The New Wave of Child Labor Laws

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When Michael Nuzzo, 13, isn’t busy with homework on the weekends, he often spends a few hours helping out his parents at the pizzeria they own in Connecticut. For the Nuzzos, this is a family tradition. Michael’s father, who is also named Michael, began working for his dad at a young age too and is proud of the skills that he learned and can now pass down to his oldest child. “[My son] helps me make pizza, and he's an excellent pizzaman just like I was when I was his age," the father told ABC News. But the family business has come under fire recently for this practice.

Last month, Connecticut’s labor department launched an investigation into the Nuzzo family and their pizzeria to enforce the state’s child labor laws, which prohibit children under the age of 14 from working in a commercial business. The state has not tried to fine the family yet, but Michael Nuzzo and his wife Midgalia see the investigation as an encroachment on their basic rights and have filed a federal complaint against the state.

Connecticut is known for having stricter child labor laws than most states and even the federal government. At the moment, the official federal policy is that children 13 and younger can work for a business “solely owned or operated by your parents.” Yet, as extreme as this case may be, it is only the most recent battle in the long war over child labor laws in America.

Nearly a century ago, the U.S. took the first major step toward imposing federal guidelines for how much a child can work in this country. In 1916, Congress passed the Keating-Owen Act, which prohibited companies from selling any goods made by children under the age of 14 or 16, depending on the business. Throughout the 1800s, dozens of states had enacted their own similar legislation and this bill was meant to cap that effort. But instead, it was shot down by the Supreme Court, as was a similar piece of legislation that followed two years later.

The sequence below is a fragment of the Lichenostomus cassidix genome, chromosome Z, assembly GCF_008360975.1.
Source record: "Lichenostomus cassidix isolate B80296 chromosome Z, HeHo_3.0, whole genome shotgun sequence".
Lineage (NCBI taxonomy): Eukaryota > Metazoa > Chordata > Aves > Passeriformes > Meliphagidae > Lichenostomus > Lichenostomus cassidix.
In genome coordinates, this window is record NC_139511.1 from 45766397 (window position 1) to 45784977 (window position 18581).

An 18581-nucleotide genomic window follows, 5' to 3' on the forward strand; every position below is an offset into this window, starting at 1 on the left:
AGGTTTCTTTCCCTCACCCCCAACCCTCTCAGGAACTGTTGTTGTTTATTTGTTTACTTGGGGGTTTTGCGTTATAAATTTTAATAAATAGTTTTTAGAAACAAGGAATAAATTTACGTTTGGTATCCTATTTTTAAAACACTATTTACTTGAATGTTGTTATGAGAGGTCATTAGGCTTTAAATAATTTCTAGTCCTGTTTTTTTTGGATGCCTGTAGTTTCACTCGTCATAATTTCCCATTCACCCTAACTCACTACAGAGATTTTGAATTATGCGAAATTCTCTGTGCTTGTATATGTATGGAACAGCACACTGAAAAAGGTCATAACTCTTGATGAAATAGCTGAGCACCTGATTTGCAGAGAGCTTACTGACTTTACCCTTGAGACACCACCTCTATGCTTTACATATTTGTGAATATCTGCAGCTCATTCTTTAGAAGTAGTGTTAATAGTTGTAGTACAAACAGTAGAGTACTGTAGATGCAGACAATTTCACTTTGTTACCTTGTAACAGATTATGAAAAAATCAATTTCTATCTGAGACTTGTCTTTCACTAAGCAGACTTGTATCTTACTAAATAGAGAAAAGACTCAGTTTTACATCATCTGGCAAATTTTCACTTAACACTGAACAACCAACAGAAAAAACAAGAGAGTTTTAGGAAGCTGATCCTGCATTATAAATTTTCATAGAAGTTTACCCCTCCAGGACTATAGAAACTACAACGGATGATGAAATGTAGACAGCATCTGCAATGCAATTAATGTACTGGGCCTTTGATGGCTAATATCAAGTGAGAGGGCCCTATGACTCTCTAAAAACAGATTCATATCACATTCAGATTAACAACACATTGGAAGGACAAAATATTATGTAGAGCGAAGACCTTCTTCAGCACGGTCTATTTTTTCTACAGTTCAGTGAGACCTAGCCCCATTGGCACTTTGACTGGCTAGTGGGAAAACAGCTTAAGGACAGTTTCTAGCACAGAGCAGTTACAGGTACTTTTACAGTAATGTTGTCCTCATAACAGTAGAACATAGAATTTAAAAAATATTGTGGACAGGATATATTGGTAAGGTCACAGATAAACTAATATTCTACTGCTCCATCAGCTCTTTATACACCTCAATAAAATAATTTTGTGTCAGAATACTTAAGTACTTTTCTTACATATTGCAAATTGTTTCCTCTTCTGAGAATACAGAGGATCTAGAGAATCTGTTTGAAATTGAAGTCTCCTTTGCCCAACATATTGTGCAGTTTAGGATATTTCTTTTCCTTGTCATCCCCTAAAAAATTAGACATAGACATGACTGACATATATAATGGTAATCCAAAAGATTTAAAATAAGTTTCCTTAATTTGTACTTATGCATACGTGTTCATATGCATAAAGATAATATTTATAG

Ultimately, a federal child labor law eluded advocates for more than two decades, until in 1941, the Supreme Court approved the Fair Labor Standards Act, regulating the acceptable working hours and conditions for children under 18. Today, many may assume the battle over child labor in this country is more or less settled, but this year has seen a renewed fight to strengthen the labor laws currently on the books.

The U.S. Department of Labor announced last week that it is increasing the penalties for those who employ children illegally to as much as $11,000, depending on the circumstances. Currently, the fine is just $1,000. But perhaps more notably, the labor department may now go after farmers who rely on underage workers.

Until now, U.S. child labor laws had applied only for “hazardous nonagricultural occupations,” meaning farmers have essentially been exempt from these laws. For this reason, according to The New York Times, several hundred thousand children under 18 work on farms each year across the country. In general, American businesses are only allowed to have children under 16 work 18 hours a week during the school year and must pay them appropriately.  However, some farmers have been known to have children under the age of 16 work 10 hours or more a day doing potentially dangerous tasks only to pay them below minimum wage. But now, this is beginning to change.

“The Obama administration has opened a broad campaign of enforcement against farmers who employ children and underpay workers, hiring hundreds of investigators and raising fines for labor and wage violators,” the Times reports. As part of this effort, the labor department has already issued heavy fines on farmers who employ especially young children, as happened with one Arizona farmer who hired kids as young as 10 years old. But for the time being, much of this effort rests with Congress, where senators and representatives are working separately on proposals that would toughen agricultural labor laws by banning farmers from “hiring of 12- and 13-year-olds, cap working hours by 14- and 15-year-olds and keep teenagers out of hazardous jobs.”

While legislators debate this bill in Congress, some states are already clarifying their own child labor laws. Earlier this month, Thomas Murt, a state representative from Pennsylvania, introduced a new bill to limit the number of hours child actors can spend filming. Murt was himself a child actor and argues that the bill is a response to the growing number of shows being filmed in Pennsylvania.

And then, of course, there is the Connecticut case with the family pizzeria, which more than other may highlight the fringe of the child labor movement in this country.  Americans may agree, for the most part, that kids should not be forced to toil away in a warehouse for a big business instead of going to school, but are we going too far by imposing the same restrictions on family businesses as we do with big companies?

Next on the docket: strengthening the laws that regulate how internships work.

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